GF: Steve is right. He only forgets that the Americans also have a big hang-up about sex.

JM: I can show you the truth behind Glenn's words. In an issue of Hitman the body parts are flying around without anybody at DC objecting. In the same issue Tommy is with a girl in bed. You could see a curve of the ass of the girl. DC immediately let somebody draw a blanket over it. In Europe that would never have happened. Indian Summer by Pratt and Manara was also heavy censored in the States.

At one side there is the American/English market, at the other side is the European market. They are standing apart from each other. The only one who crossed over is Don Lawrence.
GF: Don't forget Colin Wilson.

JM: I know the work of a lot of Europeans. Bilal, Manara and Pratt make great stuff. I can't read it but it looks wonderful.

SP: I can't say much about this. I don't know much European strips, although I would like to know more about them.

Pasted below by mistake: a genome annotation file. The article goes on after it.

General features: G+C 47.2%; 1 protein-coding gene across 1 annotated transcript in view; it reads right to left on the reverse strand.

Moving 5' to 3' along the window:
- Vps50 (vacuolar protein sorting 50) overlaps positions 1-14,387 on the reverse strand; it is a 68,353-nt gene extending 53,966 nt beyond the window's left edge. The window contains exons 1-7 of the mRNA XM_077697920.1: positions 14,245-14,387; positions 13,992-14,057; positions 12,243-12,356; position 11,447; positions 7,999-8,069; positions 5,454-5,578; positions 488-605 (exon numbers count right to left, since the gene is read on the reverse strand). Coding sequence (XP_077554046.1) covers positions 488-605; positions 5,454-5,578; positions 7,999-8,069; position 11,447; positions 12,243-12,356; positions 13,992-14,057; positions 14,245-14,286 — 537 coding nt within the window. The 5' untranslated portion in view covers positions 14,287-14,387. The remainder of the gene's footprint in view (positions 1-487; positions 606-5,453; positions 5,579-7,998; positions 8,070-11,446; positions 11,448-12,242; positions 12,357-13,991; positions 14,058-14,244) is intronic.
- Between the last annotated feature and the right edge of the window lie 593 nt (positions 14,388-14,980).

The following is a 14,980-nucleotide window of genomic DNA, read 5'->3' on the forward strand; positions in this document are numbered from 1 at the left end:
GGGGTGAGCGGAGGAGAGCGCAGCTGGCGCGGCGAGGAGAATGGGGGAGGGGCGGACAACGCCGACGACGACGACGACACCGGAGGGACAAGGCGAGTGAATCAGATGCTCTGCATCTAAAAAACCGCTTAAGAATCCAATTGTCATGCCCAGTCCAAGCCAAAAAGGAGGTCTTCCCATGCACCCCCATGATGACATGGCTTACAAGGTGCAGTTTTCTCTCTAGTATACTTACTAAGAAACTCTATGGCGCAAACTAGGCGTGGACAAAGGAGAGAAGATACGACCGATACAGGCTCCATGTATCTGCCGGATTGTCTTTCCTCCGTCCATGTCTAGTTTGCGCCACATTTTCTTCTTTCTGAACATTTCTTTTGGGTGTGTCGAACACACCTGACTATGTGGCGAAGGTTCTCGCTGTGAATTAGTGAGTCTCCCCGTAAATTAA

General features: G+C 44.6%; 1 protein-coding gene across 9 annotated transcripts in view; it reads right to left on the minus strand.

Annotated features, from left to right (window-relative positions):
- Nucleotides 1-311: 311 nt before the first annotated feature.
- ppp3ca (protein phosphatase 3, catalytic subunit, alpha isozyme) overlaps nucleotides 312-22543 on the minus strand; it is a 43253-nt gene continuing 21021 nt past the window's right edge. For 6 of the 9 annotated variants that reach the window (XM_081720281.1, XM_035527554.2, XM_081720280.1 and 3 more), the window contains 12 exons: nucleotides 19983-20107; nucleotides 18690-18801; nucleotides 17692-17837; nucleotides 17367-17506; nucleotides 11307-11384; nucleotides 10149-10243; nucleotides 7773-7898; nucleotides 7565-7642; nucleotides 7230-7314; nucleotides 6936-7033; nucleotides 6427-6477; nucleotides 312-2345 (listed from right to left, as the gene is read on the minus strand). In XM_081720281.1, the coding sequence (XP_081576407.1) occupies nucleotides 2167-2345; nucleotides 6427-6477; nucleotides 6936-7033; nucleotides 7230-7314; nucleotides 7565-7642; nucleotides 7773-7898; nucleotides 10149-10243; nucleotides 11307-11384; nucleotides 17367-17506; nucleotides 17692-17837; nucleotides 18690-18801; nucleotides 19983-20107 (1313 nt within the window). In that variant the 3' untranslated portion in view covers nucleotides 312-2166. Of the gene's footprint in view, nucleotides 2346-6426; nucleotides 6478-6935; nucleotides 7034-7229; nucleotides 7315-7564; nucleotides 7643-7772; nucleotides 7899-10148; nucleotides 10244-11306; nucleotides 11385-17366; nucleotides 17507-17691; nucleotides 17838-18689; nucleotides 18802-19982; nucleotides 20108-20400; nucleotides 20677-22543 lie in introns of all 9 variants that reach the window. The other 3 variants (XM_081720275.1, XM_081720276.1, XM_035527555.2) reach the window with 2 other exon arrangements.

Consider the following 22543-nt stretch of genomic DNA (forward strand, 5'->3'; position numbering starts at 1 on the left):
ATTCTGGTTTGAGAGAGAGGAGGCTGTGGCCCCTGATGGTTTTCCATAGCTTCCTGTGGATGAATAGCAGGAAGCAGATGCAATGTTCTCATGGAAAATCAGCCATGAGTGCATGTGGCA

Luckily, we brought two of the most popular European strips. Would you say something about them.
We give them an issue of XIII by Vance and Van Hamme.
JM: Great. This guy knows how to draw. It makes me think about the old (and best) episodes of Modesty Blaise.

SP: Sure. I love adventure comics and this looks wonderful. I would be it if I could read it.

GF: I'm not a big fan of this style. It is very good by somebody who knows how to draw but it's not my style.

The second comic appears. An issue of Quest for the Timebird by Loisel and Letendre.
JM: I know that one, it's great.

SP: Again John answers for me.

GF: This is what I like.

JM: I knew that before you looked at it.

GF: Fantastically drawn in a style that I love. Is the story good also?

JM: Yeah, a real 'killer'.

Europe is a good connection to our next question. Isn't it difficult living in England and working for Americans?
SP: No it isn't. FedEx is a gift from God. Packages from London to New York arrive just as fast as packages from LA to New York. And all our editors are in new York.

Ok, that are the editors but how about inkers?